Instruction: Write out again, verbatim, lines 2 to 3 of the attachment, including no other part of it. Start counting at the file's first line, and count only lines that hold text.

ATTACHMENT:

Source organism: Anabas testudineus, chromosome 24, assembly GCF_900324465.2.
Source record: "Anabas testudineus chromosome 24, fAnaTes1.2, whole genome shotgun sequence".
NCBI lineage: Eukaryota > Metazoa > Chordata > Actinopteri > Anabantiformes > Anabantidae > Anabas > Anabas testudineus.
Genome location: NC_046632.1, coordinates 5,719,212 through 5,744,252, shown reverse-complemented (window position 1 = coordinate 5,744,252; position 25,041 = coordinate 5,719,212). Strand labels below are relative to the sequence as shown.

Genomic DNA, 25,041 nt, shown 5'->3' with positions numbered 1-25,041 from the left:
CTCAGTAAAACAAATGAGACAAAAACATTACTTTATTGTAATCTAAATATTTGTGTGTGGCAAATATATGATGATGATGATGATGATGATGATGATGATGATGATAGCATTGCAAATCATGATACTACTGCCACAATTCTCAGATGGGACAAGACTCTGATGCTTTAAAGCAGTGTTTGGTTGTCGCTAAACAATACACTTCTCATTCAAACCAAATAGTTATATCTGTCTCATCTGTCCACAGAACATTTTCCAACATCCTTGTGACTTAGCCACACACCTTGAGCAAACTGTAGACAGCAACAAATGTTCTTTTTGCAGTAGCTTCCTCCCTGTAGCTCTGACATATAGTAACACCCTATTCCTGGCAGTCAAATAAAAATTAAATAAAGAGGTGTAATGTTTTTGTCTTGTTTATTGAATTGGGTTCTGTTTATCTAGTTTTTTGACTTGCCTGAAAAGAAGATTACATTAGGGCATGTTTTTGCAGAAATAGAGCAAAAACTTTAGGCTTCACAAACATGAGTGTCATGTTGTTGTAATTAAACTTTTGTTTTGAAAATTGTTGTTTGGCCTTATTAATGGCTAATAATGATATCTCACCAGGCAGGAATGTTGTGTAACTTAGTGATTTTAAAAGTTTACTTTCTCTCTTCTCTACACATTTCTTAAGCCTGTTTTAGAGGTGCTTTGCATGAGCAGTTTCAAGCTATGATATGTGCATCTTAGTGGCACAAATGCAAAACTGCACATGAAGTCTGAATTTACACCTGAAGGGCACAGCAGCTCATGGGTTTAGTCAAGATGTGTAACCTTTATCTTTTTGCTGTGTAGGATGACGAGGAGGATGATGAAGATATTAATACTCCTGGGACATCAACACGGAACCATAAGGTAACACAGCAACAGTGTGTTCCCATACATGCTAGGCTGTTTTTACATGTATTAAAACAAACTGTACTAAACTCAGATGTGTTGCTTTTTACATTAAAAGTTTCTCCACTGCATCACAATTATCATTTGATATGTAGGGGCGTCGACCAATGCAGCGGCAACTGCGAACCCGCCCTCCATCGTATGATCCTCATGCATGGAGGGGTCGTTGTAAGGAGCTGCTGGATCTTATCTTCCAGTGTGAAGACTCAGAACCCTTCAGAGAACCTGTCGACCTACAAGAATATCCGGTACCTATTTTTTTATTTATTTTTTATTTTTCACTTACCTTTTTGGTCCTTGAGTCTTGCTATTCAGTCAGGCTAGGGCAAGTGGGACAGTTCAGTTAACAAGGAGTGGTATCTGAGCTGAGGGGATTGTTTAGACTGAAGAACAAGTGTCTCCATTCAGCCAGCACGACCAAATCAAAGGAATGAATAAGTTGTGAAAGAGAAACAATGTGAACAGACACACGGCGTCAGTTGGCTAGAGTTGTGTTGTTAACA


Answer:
Source record: "Anabas testudineus chromosome 24, fAnaTes1.2, whole genome shotgun sequence".
NCBI lineage: Eukaryota > Metazoa > Chordata > Actinopteri > Anabantiformes > Anabantidae > Anabas > Anabas testudineus.